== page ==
I was in middle school when the bullying got worse.
A group of girls circled my friend in the PE bathroom. Taunting her. Pushing her. I stepped in and mustered every ounce of courage in my petite pubescent frame.
“Leave my friend alone!”
The pack of girls turned, pulled a knife and threatened, “Watch your back. We’ll be looking for you.”
At that moment, the P.E. teacher entered banging the lockers and yelling, “Get to class.”
As much nerve as it took to confront those girls, it took more to tell an adult. I waited until everyone cleared the gym. Speaking quickly and quietly, I repeated what had happened. I’ll never forget the conversation and how I felt. Her words echoed in my head as she spit out her disgust, inches from my face and her finger pointed:
“You are horrible and prejudiced. Those girls would never do such a thing. Now go. Stop trying to get someone in trouble.”
Naïve, shaken, scared and worried, I finished the rest of the day in a dissociated cloud of fear. I don’t remember much more.
It was the year I also became aware, adults bully too. My English teacher laughed at me when I stuttered. My math teacher humiliated me in front of the class because I didn’t understand decimals. My grades slipped.
I became invisible.
I hid behind students to survive the changing of classes and to avoid the girls from PE. They still found me and taunted me. I dropped my purse and they kicked it. Out spilled my ultimate preteen embarrassment—tampons. I started to get physically sick and discovered teachers don’t like kids with stomach aches. I was sent to the nurse’s office.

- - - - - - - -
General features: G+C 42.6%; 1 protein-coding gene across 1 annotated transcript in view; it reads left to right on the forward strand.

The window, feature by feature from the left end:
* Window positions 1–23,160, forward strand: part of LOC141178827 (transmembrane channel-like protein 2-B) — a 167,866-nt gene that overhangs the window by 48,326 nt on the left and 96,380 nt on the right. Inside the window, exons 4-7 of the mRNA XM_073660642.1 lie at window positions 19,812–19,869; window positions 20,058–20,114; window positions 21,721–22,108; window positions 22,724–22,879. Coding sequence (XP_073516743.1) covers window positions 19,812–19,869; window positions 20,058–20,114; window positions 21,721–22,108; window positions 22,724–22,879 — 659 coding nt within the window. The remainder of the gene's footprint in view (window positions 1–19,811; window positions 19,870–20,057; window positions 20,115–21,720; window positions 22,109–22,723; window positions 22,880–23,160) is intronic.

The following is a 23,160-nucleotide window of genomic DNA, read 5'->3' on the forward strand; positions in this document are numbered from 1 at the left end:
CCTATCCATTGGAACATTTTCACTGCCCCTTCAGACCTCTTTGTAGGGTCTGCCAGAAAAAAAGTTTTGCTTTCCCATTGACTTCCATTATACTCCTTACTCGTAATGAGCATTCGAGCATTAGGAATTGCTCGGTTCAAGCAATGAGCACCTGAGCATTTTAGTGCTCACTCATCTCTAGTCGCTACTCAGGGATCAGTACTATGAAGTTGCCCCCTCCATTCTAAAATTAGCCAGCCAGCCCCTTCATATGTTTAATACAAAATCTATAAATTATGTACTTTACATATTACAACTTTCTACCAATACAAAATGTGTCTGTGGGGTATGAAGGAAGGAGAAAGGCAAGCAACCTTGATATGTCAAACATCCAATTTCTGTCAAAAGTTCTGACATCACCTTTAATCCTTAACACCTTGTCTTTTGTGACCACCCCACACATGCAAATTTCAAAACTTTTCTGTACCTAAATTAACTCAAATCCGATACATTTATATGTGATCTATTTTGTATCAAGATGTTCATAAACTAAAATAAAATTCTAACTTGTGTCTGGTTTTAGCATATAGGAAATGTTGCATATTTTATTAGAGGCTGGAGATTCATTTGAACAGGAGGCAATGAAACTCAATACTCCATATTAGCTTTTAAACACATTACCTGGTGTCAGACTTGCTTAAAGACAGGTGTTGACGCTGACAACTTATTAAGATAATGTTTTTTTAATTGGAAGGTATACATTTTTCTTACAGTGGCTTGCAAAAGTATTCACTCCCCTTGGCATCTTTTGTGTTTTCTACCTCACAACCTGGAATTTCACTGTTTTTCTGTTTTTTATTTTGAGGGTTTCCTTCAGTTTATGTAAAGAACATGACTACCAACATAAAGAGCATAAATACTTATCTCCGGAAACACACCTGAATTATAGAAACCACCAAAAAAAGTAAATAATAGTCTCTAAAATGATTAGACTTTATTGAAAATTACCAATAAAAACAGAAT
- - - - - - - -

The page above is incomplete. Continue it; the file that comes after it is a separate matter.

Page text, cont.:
After months of this, I watched and waited to find just one person to trust.
This was when I was serendipitously selected for a pilot language program. I was introduced to Spanish and later French. The teacher, Miss M., tall and willowy, graced the room with enthusiasm. She was a fresh new teacher and I soon noticed she was different. She adored each of us. Talked to us kindly. She glowed. I watched her for over a month before taking the risk to share my story and when I finally did something amazing happened.
I told her about the girls in the PE bathroom. She held her breath and listened to every word. Bowed her head slightly, held her hand over her heart and cried.
She knelt down and said, “You are brave to share this with me and I will do everything I can to see this changed.”
And she did.
For the first time, I cried too. Relieved and surprised. I felt heard.
My message is:
Be the change for someone. Listen. Watch. Stand up. It takes courage. Offer that extra hand. Help someone.
I will never forget Miss M. and how brave she was to listen and believe me. She never wavered in her quest to get things changed.
To the Miss M’s of the world, thank you. My tender 12 year old year heart remembers well and I bow to you.
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Editor: Travis May
Photo: Wiki Commons